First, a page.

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(Mostly) Functional Design?
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Date: 2005-07-18 (18:16)
From: Alex Baretta <alex@b...>
Subject: Re: [Caml-list] (Mostly) Functional Design?
Doug Kirk wrote:

Le me quote your message starting with the disclaimer:
> <disclaimer>
> All of the preceding is simply my opinion based upon my own
> observations and experience. It is not intended to incite controversy.
> </disclaimer>

I don't think your message incites controversy. It is a thoughtful
apology of the metapattern of devising, documenting and teaching
canonical solutions to canonical problems. I recognize that this is
actually one of the fundamental ideas in Engineering as a whole.

> In the OO world, it is common now to speak of a design as an 
> application of one or more of the patterns; ...

This I would not like. Design is an eminently "artistic" activity: it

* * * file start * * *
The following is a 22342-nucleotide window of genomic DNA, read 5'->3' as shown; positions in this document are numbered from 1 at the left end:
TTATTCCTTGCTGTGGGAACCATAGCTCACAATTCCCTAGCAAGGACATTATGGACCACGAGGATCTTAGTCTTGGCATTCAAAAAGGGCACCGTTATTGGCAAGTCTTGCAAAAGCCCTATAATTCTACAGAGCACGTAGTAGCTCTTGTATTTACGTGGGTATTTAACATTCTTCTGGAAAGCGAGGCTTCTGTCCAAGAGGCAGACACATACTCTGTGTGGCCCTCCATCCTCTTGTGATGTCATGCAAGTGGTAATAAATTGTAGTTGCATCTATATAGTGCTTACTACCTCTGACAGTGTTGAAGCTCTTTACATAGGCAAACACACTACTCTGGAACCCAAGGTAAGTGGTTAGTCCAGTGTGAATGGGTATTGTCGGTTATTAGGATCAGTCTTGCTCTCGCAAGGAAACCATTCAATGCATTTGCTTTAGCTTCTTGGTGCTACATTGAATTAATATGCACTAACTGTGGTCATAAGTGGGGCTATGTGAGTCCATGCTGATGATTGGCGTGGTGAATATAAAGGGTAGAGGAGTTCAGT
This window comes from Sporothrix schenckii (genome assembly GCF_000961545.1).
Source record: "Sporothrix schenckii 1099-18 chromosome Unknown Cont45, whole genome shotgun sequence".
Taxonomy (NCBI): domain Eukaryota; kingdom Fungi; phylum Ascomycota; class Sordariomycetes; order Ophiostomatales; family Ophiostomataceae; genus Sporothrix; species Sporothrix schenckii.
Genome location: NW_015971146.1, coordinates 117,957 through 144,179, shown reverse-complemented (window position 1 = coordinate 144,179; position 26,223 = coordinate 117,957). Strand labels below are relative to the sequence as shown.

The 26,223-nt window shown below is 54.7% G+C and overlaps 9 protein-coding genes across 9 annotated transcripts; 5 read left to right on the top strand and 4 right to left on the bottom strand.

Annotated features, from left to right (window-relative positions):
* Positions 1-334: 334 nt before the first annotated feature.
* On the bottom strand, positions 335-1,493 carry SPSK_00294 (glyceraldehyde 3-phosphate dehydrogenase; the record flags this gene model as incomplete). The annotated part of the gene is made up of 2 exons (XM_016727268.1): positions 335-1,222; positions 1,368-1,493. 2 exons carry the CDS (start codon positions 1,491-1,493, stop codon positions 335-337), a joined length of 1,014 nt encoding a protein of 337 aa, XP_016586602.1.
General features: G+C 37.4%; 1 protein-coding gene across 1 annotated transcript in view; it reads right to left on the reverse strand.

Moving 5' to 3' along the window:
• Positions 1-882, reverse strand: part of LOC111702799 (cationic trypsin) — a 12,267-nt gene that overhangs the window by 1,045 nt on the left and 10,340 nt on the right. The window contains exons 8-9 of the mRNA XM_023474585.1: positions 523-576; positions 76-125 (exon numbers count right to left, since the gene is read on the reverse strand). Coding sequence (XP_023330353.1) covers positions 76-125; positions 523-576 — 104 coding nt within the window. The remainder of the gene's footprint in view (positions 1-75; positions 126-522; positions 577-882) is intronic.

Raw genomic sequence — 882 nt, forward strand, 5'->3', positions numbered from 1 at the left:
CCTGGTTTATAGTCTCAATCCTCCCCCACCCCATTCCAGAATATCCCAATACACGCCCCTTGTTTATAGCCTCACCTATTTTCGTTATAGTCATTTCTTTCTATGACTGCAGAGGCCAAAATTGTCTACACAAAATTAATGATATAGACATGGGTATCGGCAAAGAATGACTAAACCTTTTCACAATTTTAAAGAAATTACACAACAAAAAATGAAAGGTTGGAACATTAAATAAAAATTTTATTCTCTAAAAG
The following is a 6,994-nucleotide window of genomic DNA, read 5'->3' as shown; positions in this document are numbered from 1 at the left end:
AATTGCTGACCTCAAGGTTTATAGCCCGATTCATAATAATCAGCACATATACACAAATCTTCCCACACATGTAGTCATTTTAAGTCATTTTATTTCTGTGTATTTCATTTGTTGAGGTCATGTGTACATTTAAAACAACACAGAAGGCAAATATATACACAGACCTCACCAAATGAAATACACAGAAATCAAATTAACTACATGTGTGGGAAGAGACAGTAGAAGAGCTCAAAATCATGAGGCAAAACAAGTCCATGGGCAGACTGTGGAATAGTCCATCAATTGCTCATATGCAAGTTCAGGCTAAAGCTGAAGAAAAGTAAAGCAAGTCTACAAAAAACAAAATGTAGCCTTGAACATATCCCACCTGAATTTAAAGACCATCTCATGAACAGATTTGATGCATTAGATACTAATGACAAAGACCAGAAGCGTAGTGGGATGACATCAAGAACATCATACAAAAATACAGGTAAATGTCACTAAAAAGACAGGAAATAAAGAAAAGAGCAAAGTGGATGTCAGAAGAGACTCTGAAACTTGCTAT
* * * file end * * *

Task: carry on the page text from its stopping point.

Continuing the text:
takes creativity. Applying patterns is a parrot's work. One my main
reasons for liking Ocaml is that the "general coding strategies" that
apply are do not produce the vast majority of my locs, but are usually
localizeable in a small bunch of lines in a module. This means that me
job is that of the artist, not that of the parrot. This makes me feel a
little less miserable for being a hacker ;)

> Having a resource such as that *is* a valuable tool that enables 
> novices to raise their level of thinking, and even more so, 
> understanding, of the environment in which they are operating. (The 
> danger of having the resource without experience is pointed out in  the
> rant above...it may be easy for novices to see it as the entire  toolbox.)

It usually takes me a few minutes to explain a single "design strategy"
to a collegue. It takes a few more minutes to show an example. It might
take anywhere between a few minutes to the rest of his/her lifetime to
digest the idea. I wonder if this situation would improve, given
adequate literature and documentation.

> For myself, I've been lurking on this list for awhile, and trying to 
> learn FP practices using Ocaml. Since I have 3 mouths to feed ...

Me too! ;)

> I must 
> spend most of my time doing work that clients are willing to pay 
> for...the last 9 years that means Java.

The problem is not so much the lack of documentation, but the lack of
customers. The year of our lord 2005 is a very sad year for the IT
business, at least in Italy.


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